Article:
(Dec. 2016) One of the distinguishing features of wine from Mexico is that the country is reputed to be the home of the oldest winery in all of the Americas. This winery is Casa Madero and is located in the Sierra Madre Oriental mountains in the state of Coahuila, about one hour’s drive east of the city of Monterrey.
Records show that in the 1520’s after conquering the Aztecs, Cortes had Spanish grapevines sent to Mexico in order to plant vineyards and make wine in this region. The date is several decades earlier than vineyards were first planted in Chile (1548) and Argentina (1551).
Major Wine Growing Regions of Mexico (Map created in Powerpoint by L. Thach, 2016)
Statistics on the Mexican Wine Industry
Finding up to date statistics on the Mexican wine industry can often be challenging, but there are several reputable sources. These numbers are primarily from the Euromonitor June 2016 report on the Mexican wine industry, the Consejo Mexicano VitiVinicola December 2015 website report; and La Ruta del Vina website for the Valle de Guadalupe.
Number of Wineries: approximately 100, with 70+ headquartered in Valle de Guadalupe of Baja
Major Wine Regions: Wine is produced in 12 of Mexico’s 31 states, but more than 80% is produced in the Baja Peninsula, which has a similar climate to California. Other major wine producing states include Sonora, Coahuila, Durango, Zacatecas, Aguascalientes and Querétaro (see map)
Major Varieties Produced: Cabernet Sauvignon, Merlot, Tempranillo, Syrah, Chardonnay and Chenin Blanc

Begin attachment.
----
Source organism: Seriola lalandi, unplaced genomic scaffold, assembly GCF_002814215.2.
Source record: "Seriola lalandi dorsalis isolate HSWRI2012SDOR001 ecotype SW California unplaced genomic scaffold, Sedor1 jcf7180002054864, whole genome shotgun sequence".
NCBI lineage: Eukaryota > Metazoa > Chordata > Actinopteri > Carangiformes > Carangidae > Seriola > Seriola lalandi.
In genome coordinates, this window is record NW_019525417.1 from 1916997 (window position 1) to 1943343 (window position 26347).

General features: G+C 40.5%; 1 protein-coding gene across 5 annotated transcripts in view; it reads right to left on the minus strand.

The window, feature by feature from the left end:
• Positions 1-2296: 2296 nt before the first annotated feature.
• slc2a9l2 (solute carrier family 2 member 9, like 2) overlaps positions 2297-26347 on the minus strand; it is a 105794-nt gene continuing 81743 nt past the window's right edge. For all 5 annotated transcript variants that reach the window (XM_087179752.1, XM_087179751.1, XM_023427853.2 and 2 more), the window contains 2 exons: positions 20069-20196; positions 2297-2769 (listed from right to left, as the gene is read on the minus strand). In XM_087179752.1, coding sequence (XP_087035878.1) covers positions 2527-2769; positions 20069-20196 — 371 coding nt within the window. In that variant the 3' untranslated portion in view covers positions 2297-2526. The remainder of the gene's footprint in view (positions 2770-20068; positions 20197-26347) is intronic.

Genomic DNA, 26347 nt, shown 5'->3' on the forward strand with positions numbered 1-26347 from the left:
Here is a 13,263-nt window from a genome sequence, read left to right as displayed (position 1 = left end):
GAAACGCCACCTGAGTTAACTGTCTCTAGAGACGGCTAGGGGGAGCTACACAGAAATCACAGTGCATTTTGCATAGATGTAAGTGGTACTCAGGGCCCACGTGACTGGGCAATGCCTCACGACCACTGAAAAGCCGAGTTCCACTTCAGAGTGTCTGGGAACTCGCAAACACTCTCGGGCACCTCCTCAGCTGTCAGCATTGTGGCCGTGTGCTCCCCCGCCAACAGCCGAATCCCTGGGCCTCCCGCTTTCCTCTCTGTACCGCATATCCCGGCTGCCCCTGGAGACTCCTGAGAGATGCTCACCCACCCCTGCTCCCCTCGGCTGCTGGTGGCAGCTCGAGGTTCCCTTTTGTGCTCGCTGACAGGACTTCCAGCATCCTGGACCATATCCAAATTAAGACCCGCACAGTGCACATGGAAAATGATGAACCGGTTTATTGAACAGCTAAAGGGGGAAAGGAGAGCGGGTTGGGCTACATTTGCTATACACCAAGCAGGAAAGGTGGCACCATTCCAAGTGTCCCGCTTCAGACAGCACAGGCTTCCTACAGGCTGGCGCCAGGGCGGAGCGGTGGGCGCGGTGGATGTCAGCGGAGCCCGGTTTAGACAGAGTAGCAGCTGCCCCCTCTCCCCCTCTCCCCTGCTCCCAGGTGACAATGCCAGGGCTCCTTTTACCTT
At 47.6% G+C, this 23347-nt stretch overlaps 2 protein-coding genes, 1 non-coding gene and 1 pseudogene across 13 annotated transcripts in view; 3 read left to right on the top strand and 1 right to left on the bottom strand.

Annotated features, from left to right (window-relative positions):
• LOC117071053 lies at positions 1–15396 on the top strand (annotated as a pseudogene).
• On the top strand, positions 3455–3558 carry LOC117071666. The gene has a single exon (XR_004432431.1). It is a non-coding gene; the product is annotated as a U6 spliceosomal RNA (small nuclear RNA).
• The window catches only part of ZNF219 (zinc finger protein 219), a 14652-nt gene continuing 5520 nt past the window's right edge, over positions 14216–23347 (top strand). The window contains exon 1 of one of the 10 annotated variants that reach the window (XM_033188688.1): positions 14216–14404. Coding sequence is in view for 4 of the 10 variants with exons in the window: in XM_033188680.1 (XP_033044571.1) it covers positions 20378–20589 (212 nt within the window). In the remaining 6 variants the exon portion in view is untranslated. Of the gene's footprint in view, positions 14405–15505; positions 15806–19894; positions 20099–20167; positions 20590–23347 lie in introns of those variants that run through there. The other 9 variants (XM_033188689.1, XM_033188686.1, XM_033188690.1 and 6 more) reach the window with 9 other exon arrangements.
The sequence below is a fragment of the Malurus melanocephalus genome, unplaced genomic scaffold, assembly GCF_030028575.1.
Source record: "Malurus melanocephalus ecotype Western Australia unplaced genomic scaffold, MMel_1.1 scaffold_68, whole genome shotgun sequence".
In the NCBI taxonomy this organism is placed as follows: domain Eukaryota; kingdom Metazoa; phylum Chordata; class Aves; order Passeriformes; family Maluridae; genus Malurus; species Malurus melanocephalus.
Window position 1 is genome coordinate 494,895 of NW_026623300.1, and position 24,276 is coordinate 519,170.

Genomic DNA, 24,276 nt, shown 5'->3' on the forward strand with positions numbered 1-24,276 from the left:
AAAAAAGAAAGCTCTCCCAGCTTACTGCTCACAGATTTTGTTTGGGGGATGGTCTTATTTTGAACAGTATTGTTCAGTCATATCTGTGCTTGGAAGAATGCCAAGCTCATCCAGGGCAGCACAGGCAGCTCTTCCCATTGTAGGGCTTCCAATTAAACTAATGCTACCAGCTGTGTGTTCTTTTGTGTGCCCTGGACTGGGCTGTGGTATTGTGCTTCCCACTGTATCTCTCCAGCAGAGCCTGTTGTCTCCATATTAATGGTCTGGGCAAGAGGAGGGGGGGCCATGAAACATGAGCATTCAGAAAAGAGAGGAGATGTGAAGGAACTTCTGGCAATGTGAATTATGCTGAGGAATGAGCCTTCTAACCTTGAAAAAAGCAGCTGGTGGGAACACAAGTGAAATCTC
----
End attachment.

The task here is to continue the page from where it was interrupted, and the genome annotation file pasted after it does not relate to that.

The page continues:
Largest Wine Producers: La Madrileña (20% of the volume); Casa Pedro Domecq; L.A. Cetto, Monte Xanic
Wine sales in 2015: 91 million liters valued at $28 billion Mexican pesos
Imports: 65% of wine is imported; 35% domestic
Economic Impact: annually generates 500,000 in employee wages and 1200 permanent jobs
Growth Estimates = 10% in volume and 11% in value in the next few years
|Vineyard in Valle de Guadalupe of Baja. Photo Credit: J Covarrubias|
The Future Trend in Mexico for Wine is Positive
Though beer and tequila are currently more popular drinks in Mexico, wine has been gaining traction over the past few years. Euromonitor forecasts that the growth trend in positive, especially since Mexico has a large population of 130 million people, with a median age of 27, and is ranked 10th largest country in the world. The Millennial generation in Mexico is beginning to adopt wine as a new beverage, as well as many of the urban professionals. In addition, the trend to consume local products is also positive for Mexican wine, as people begin to seek out more of their home-grown products.
(Excerpts of this post are from an article co-authored with Jorge Covarrubias in Winebusiness.com)
- Consejo Mexicano VitiVinicola (Dec. 2015). Report on Mexican Wine Industry. Available at: http://www.uvayvino.org/index.php/prensa
- Delsol, C. (2009). “A toast to Mexico’s undiscovered wine country”. San Francisco Chronicle (San Francisco, CA).
- Euromonitor (June 2016). Wine in Mexico Report.
- La Ruta del Vina of the Valle de Guadalupe. Available at: http://larutavcc.com/mapa/
- Worldometers. Population of Mexico (Dec. 2016). http://www.worldometers.info/world-population/mexico-population/